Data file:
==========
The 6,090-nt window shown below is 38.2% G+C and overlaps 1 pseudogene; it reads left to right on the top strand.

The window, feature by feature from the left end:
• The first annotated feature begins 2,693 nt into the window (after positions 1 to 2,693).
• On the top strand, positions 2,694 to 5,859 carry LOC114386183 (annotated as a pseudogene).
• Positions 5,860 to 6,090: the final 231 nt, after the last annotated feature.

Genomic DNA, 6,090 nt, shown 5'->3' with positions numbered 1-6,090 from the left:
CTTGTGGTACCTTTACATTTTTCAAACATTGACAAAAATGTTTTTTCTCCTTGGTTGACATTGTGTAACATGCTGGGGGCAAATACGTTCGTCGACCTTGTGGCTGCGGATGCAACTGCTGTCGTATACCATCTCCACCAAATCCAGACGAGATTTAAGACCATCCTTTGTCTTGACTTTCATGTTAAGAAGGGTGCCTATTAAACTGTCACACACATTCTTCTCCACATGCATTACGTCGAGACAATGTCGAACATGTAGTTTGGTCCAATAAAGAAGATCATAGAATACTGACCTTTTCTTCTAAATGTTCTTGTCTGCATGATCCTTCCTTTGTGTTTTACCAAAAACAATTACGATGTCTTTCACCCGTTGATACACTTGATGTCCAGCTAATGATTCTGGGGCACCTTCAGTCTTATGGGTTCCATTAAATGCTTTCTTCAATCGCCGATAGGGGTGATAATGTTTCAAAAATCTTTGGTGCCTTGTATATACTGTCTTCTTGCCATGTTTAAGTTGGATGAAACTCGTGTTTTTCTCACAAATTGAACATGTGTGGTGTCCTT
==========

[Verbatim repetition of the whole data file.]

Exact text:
The 6,090-nt window shown below is 38.2% G+C and overlaps 1 pseudogene; it reads left to right on the top strand.

The window, feature by feature from the left end:
• The first annotated feature begins 2,693 nt into the window (after positions 1 to 2,693).
• On the top strand, positions 2,694 to 5,859 carry LOC114386183 (annotated as a pseudogene).
• Positions 5,860 to 6,090: the final 231 nt, after the last annotated feature.

Genomic DNA, 6,090 nt, shown 5'->3' with positions numbered 1-6,090 from the left:
CTTGTGGTACCTTTACATTTTTCAAACATTGACAAAAATGTTTTTTCTCCTTGGTTGACATTGTGTAACATGCTGGGGGCAAATACGTTCGTCGACCTTGTGGCTGCGGATGCAACTGCTGTCGTATACCATCTCCACCAAATCCAGACGAGATTTAAGACCATCCTTTGTCTTGACTTTCATGTTAAGAAGGGTGCCTATTAAACTGTCACACACATTCTTCTCCACATGCATTACGTCGAGACAATGTCGAACATGTAGTTTGGTCCAATAAAGAAGATCATAGAATACTGACCTTTTCTTCTAAATGTTCTTGTCTGCATGATCCTTCCTTTGTGTTTTACCAAAAACAATTACGATGTCTTTCACCCGTTGATACACTTGATGTCCAGCTAATGATTCTGGGGCACCTTCAGTCTTATGGGTTCCATTAAATGCTTTCTTCAATCGCCGATAGGGGTGATAATGTTTCAAAAATCTTTGGTGCCTTGTATATACTGTCTTCTTGCCATGTTTAAGTTGGATGAAACTCGTGTTTTTCTCACAAATTGAACATGTGTGGTGTCCTT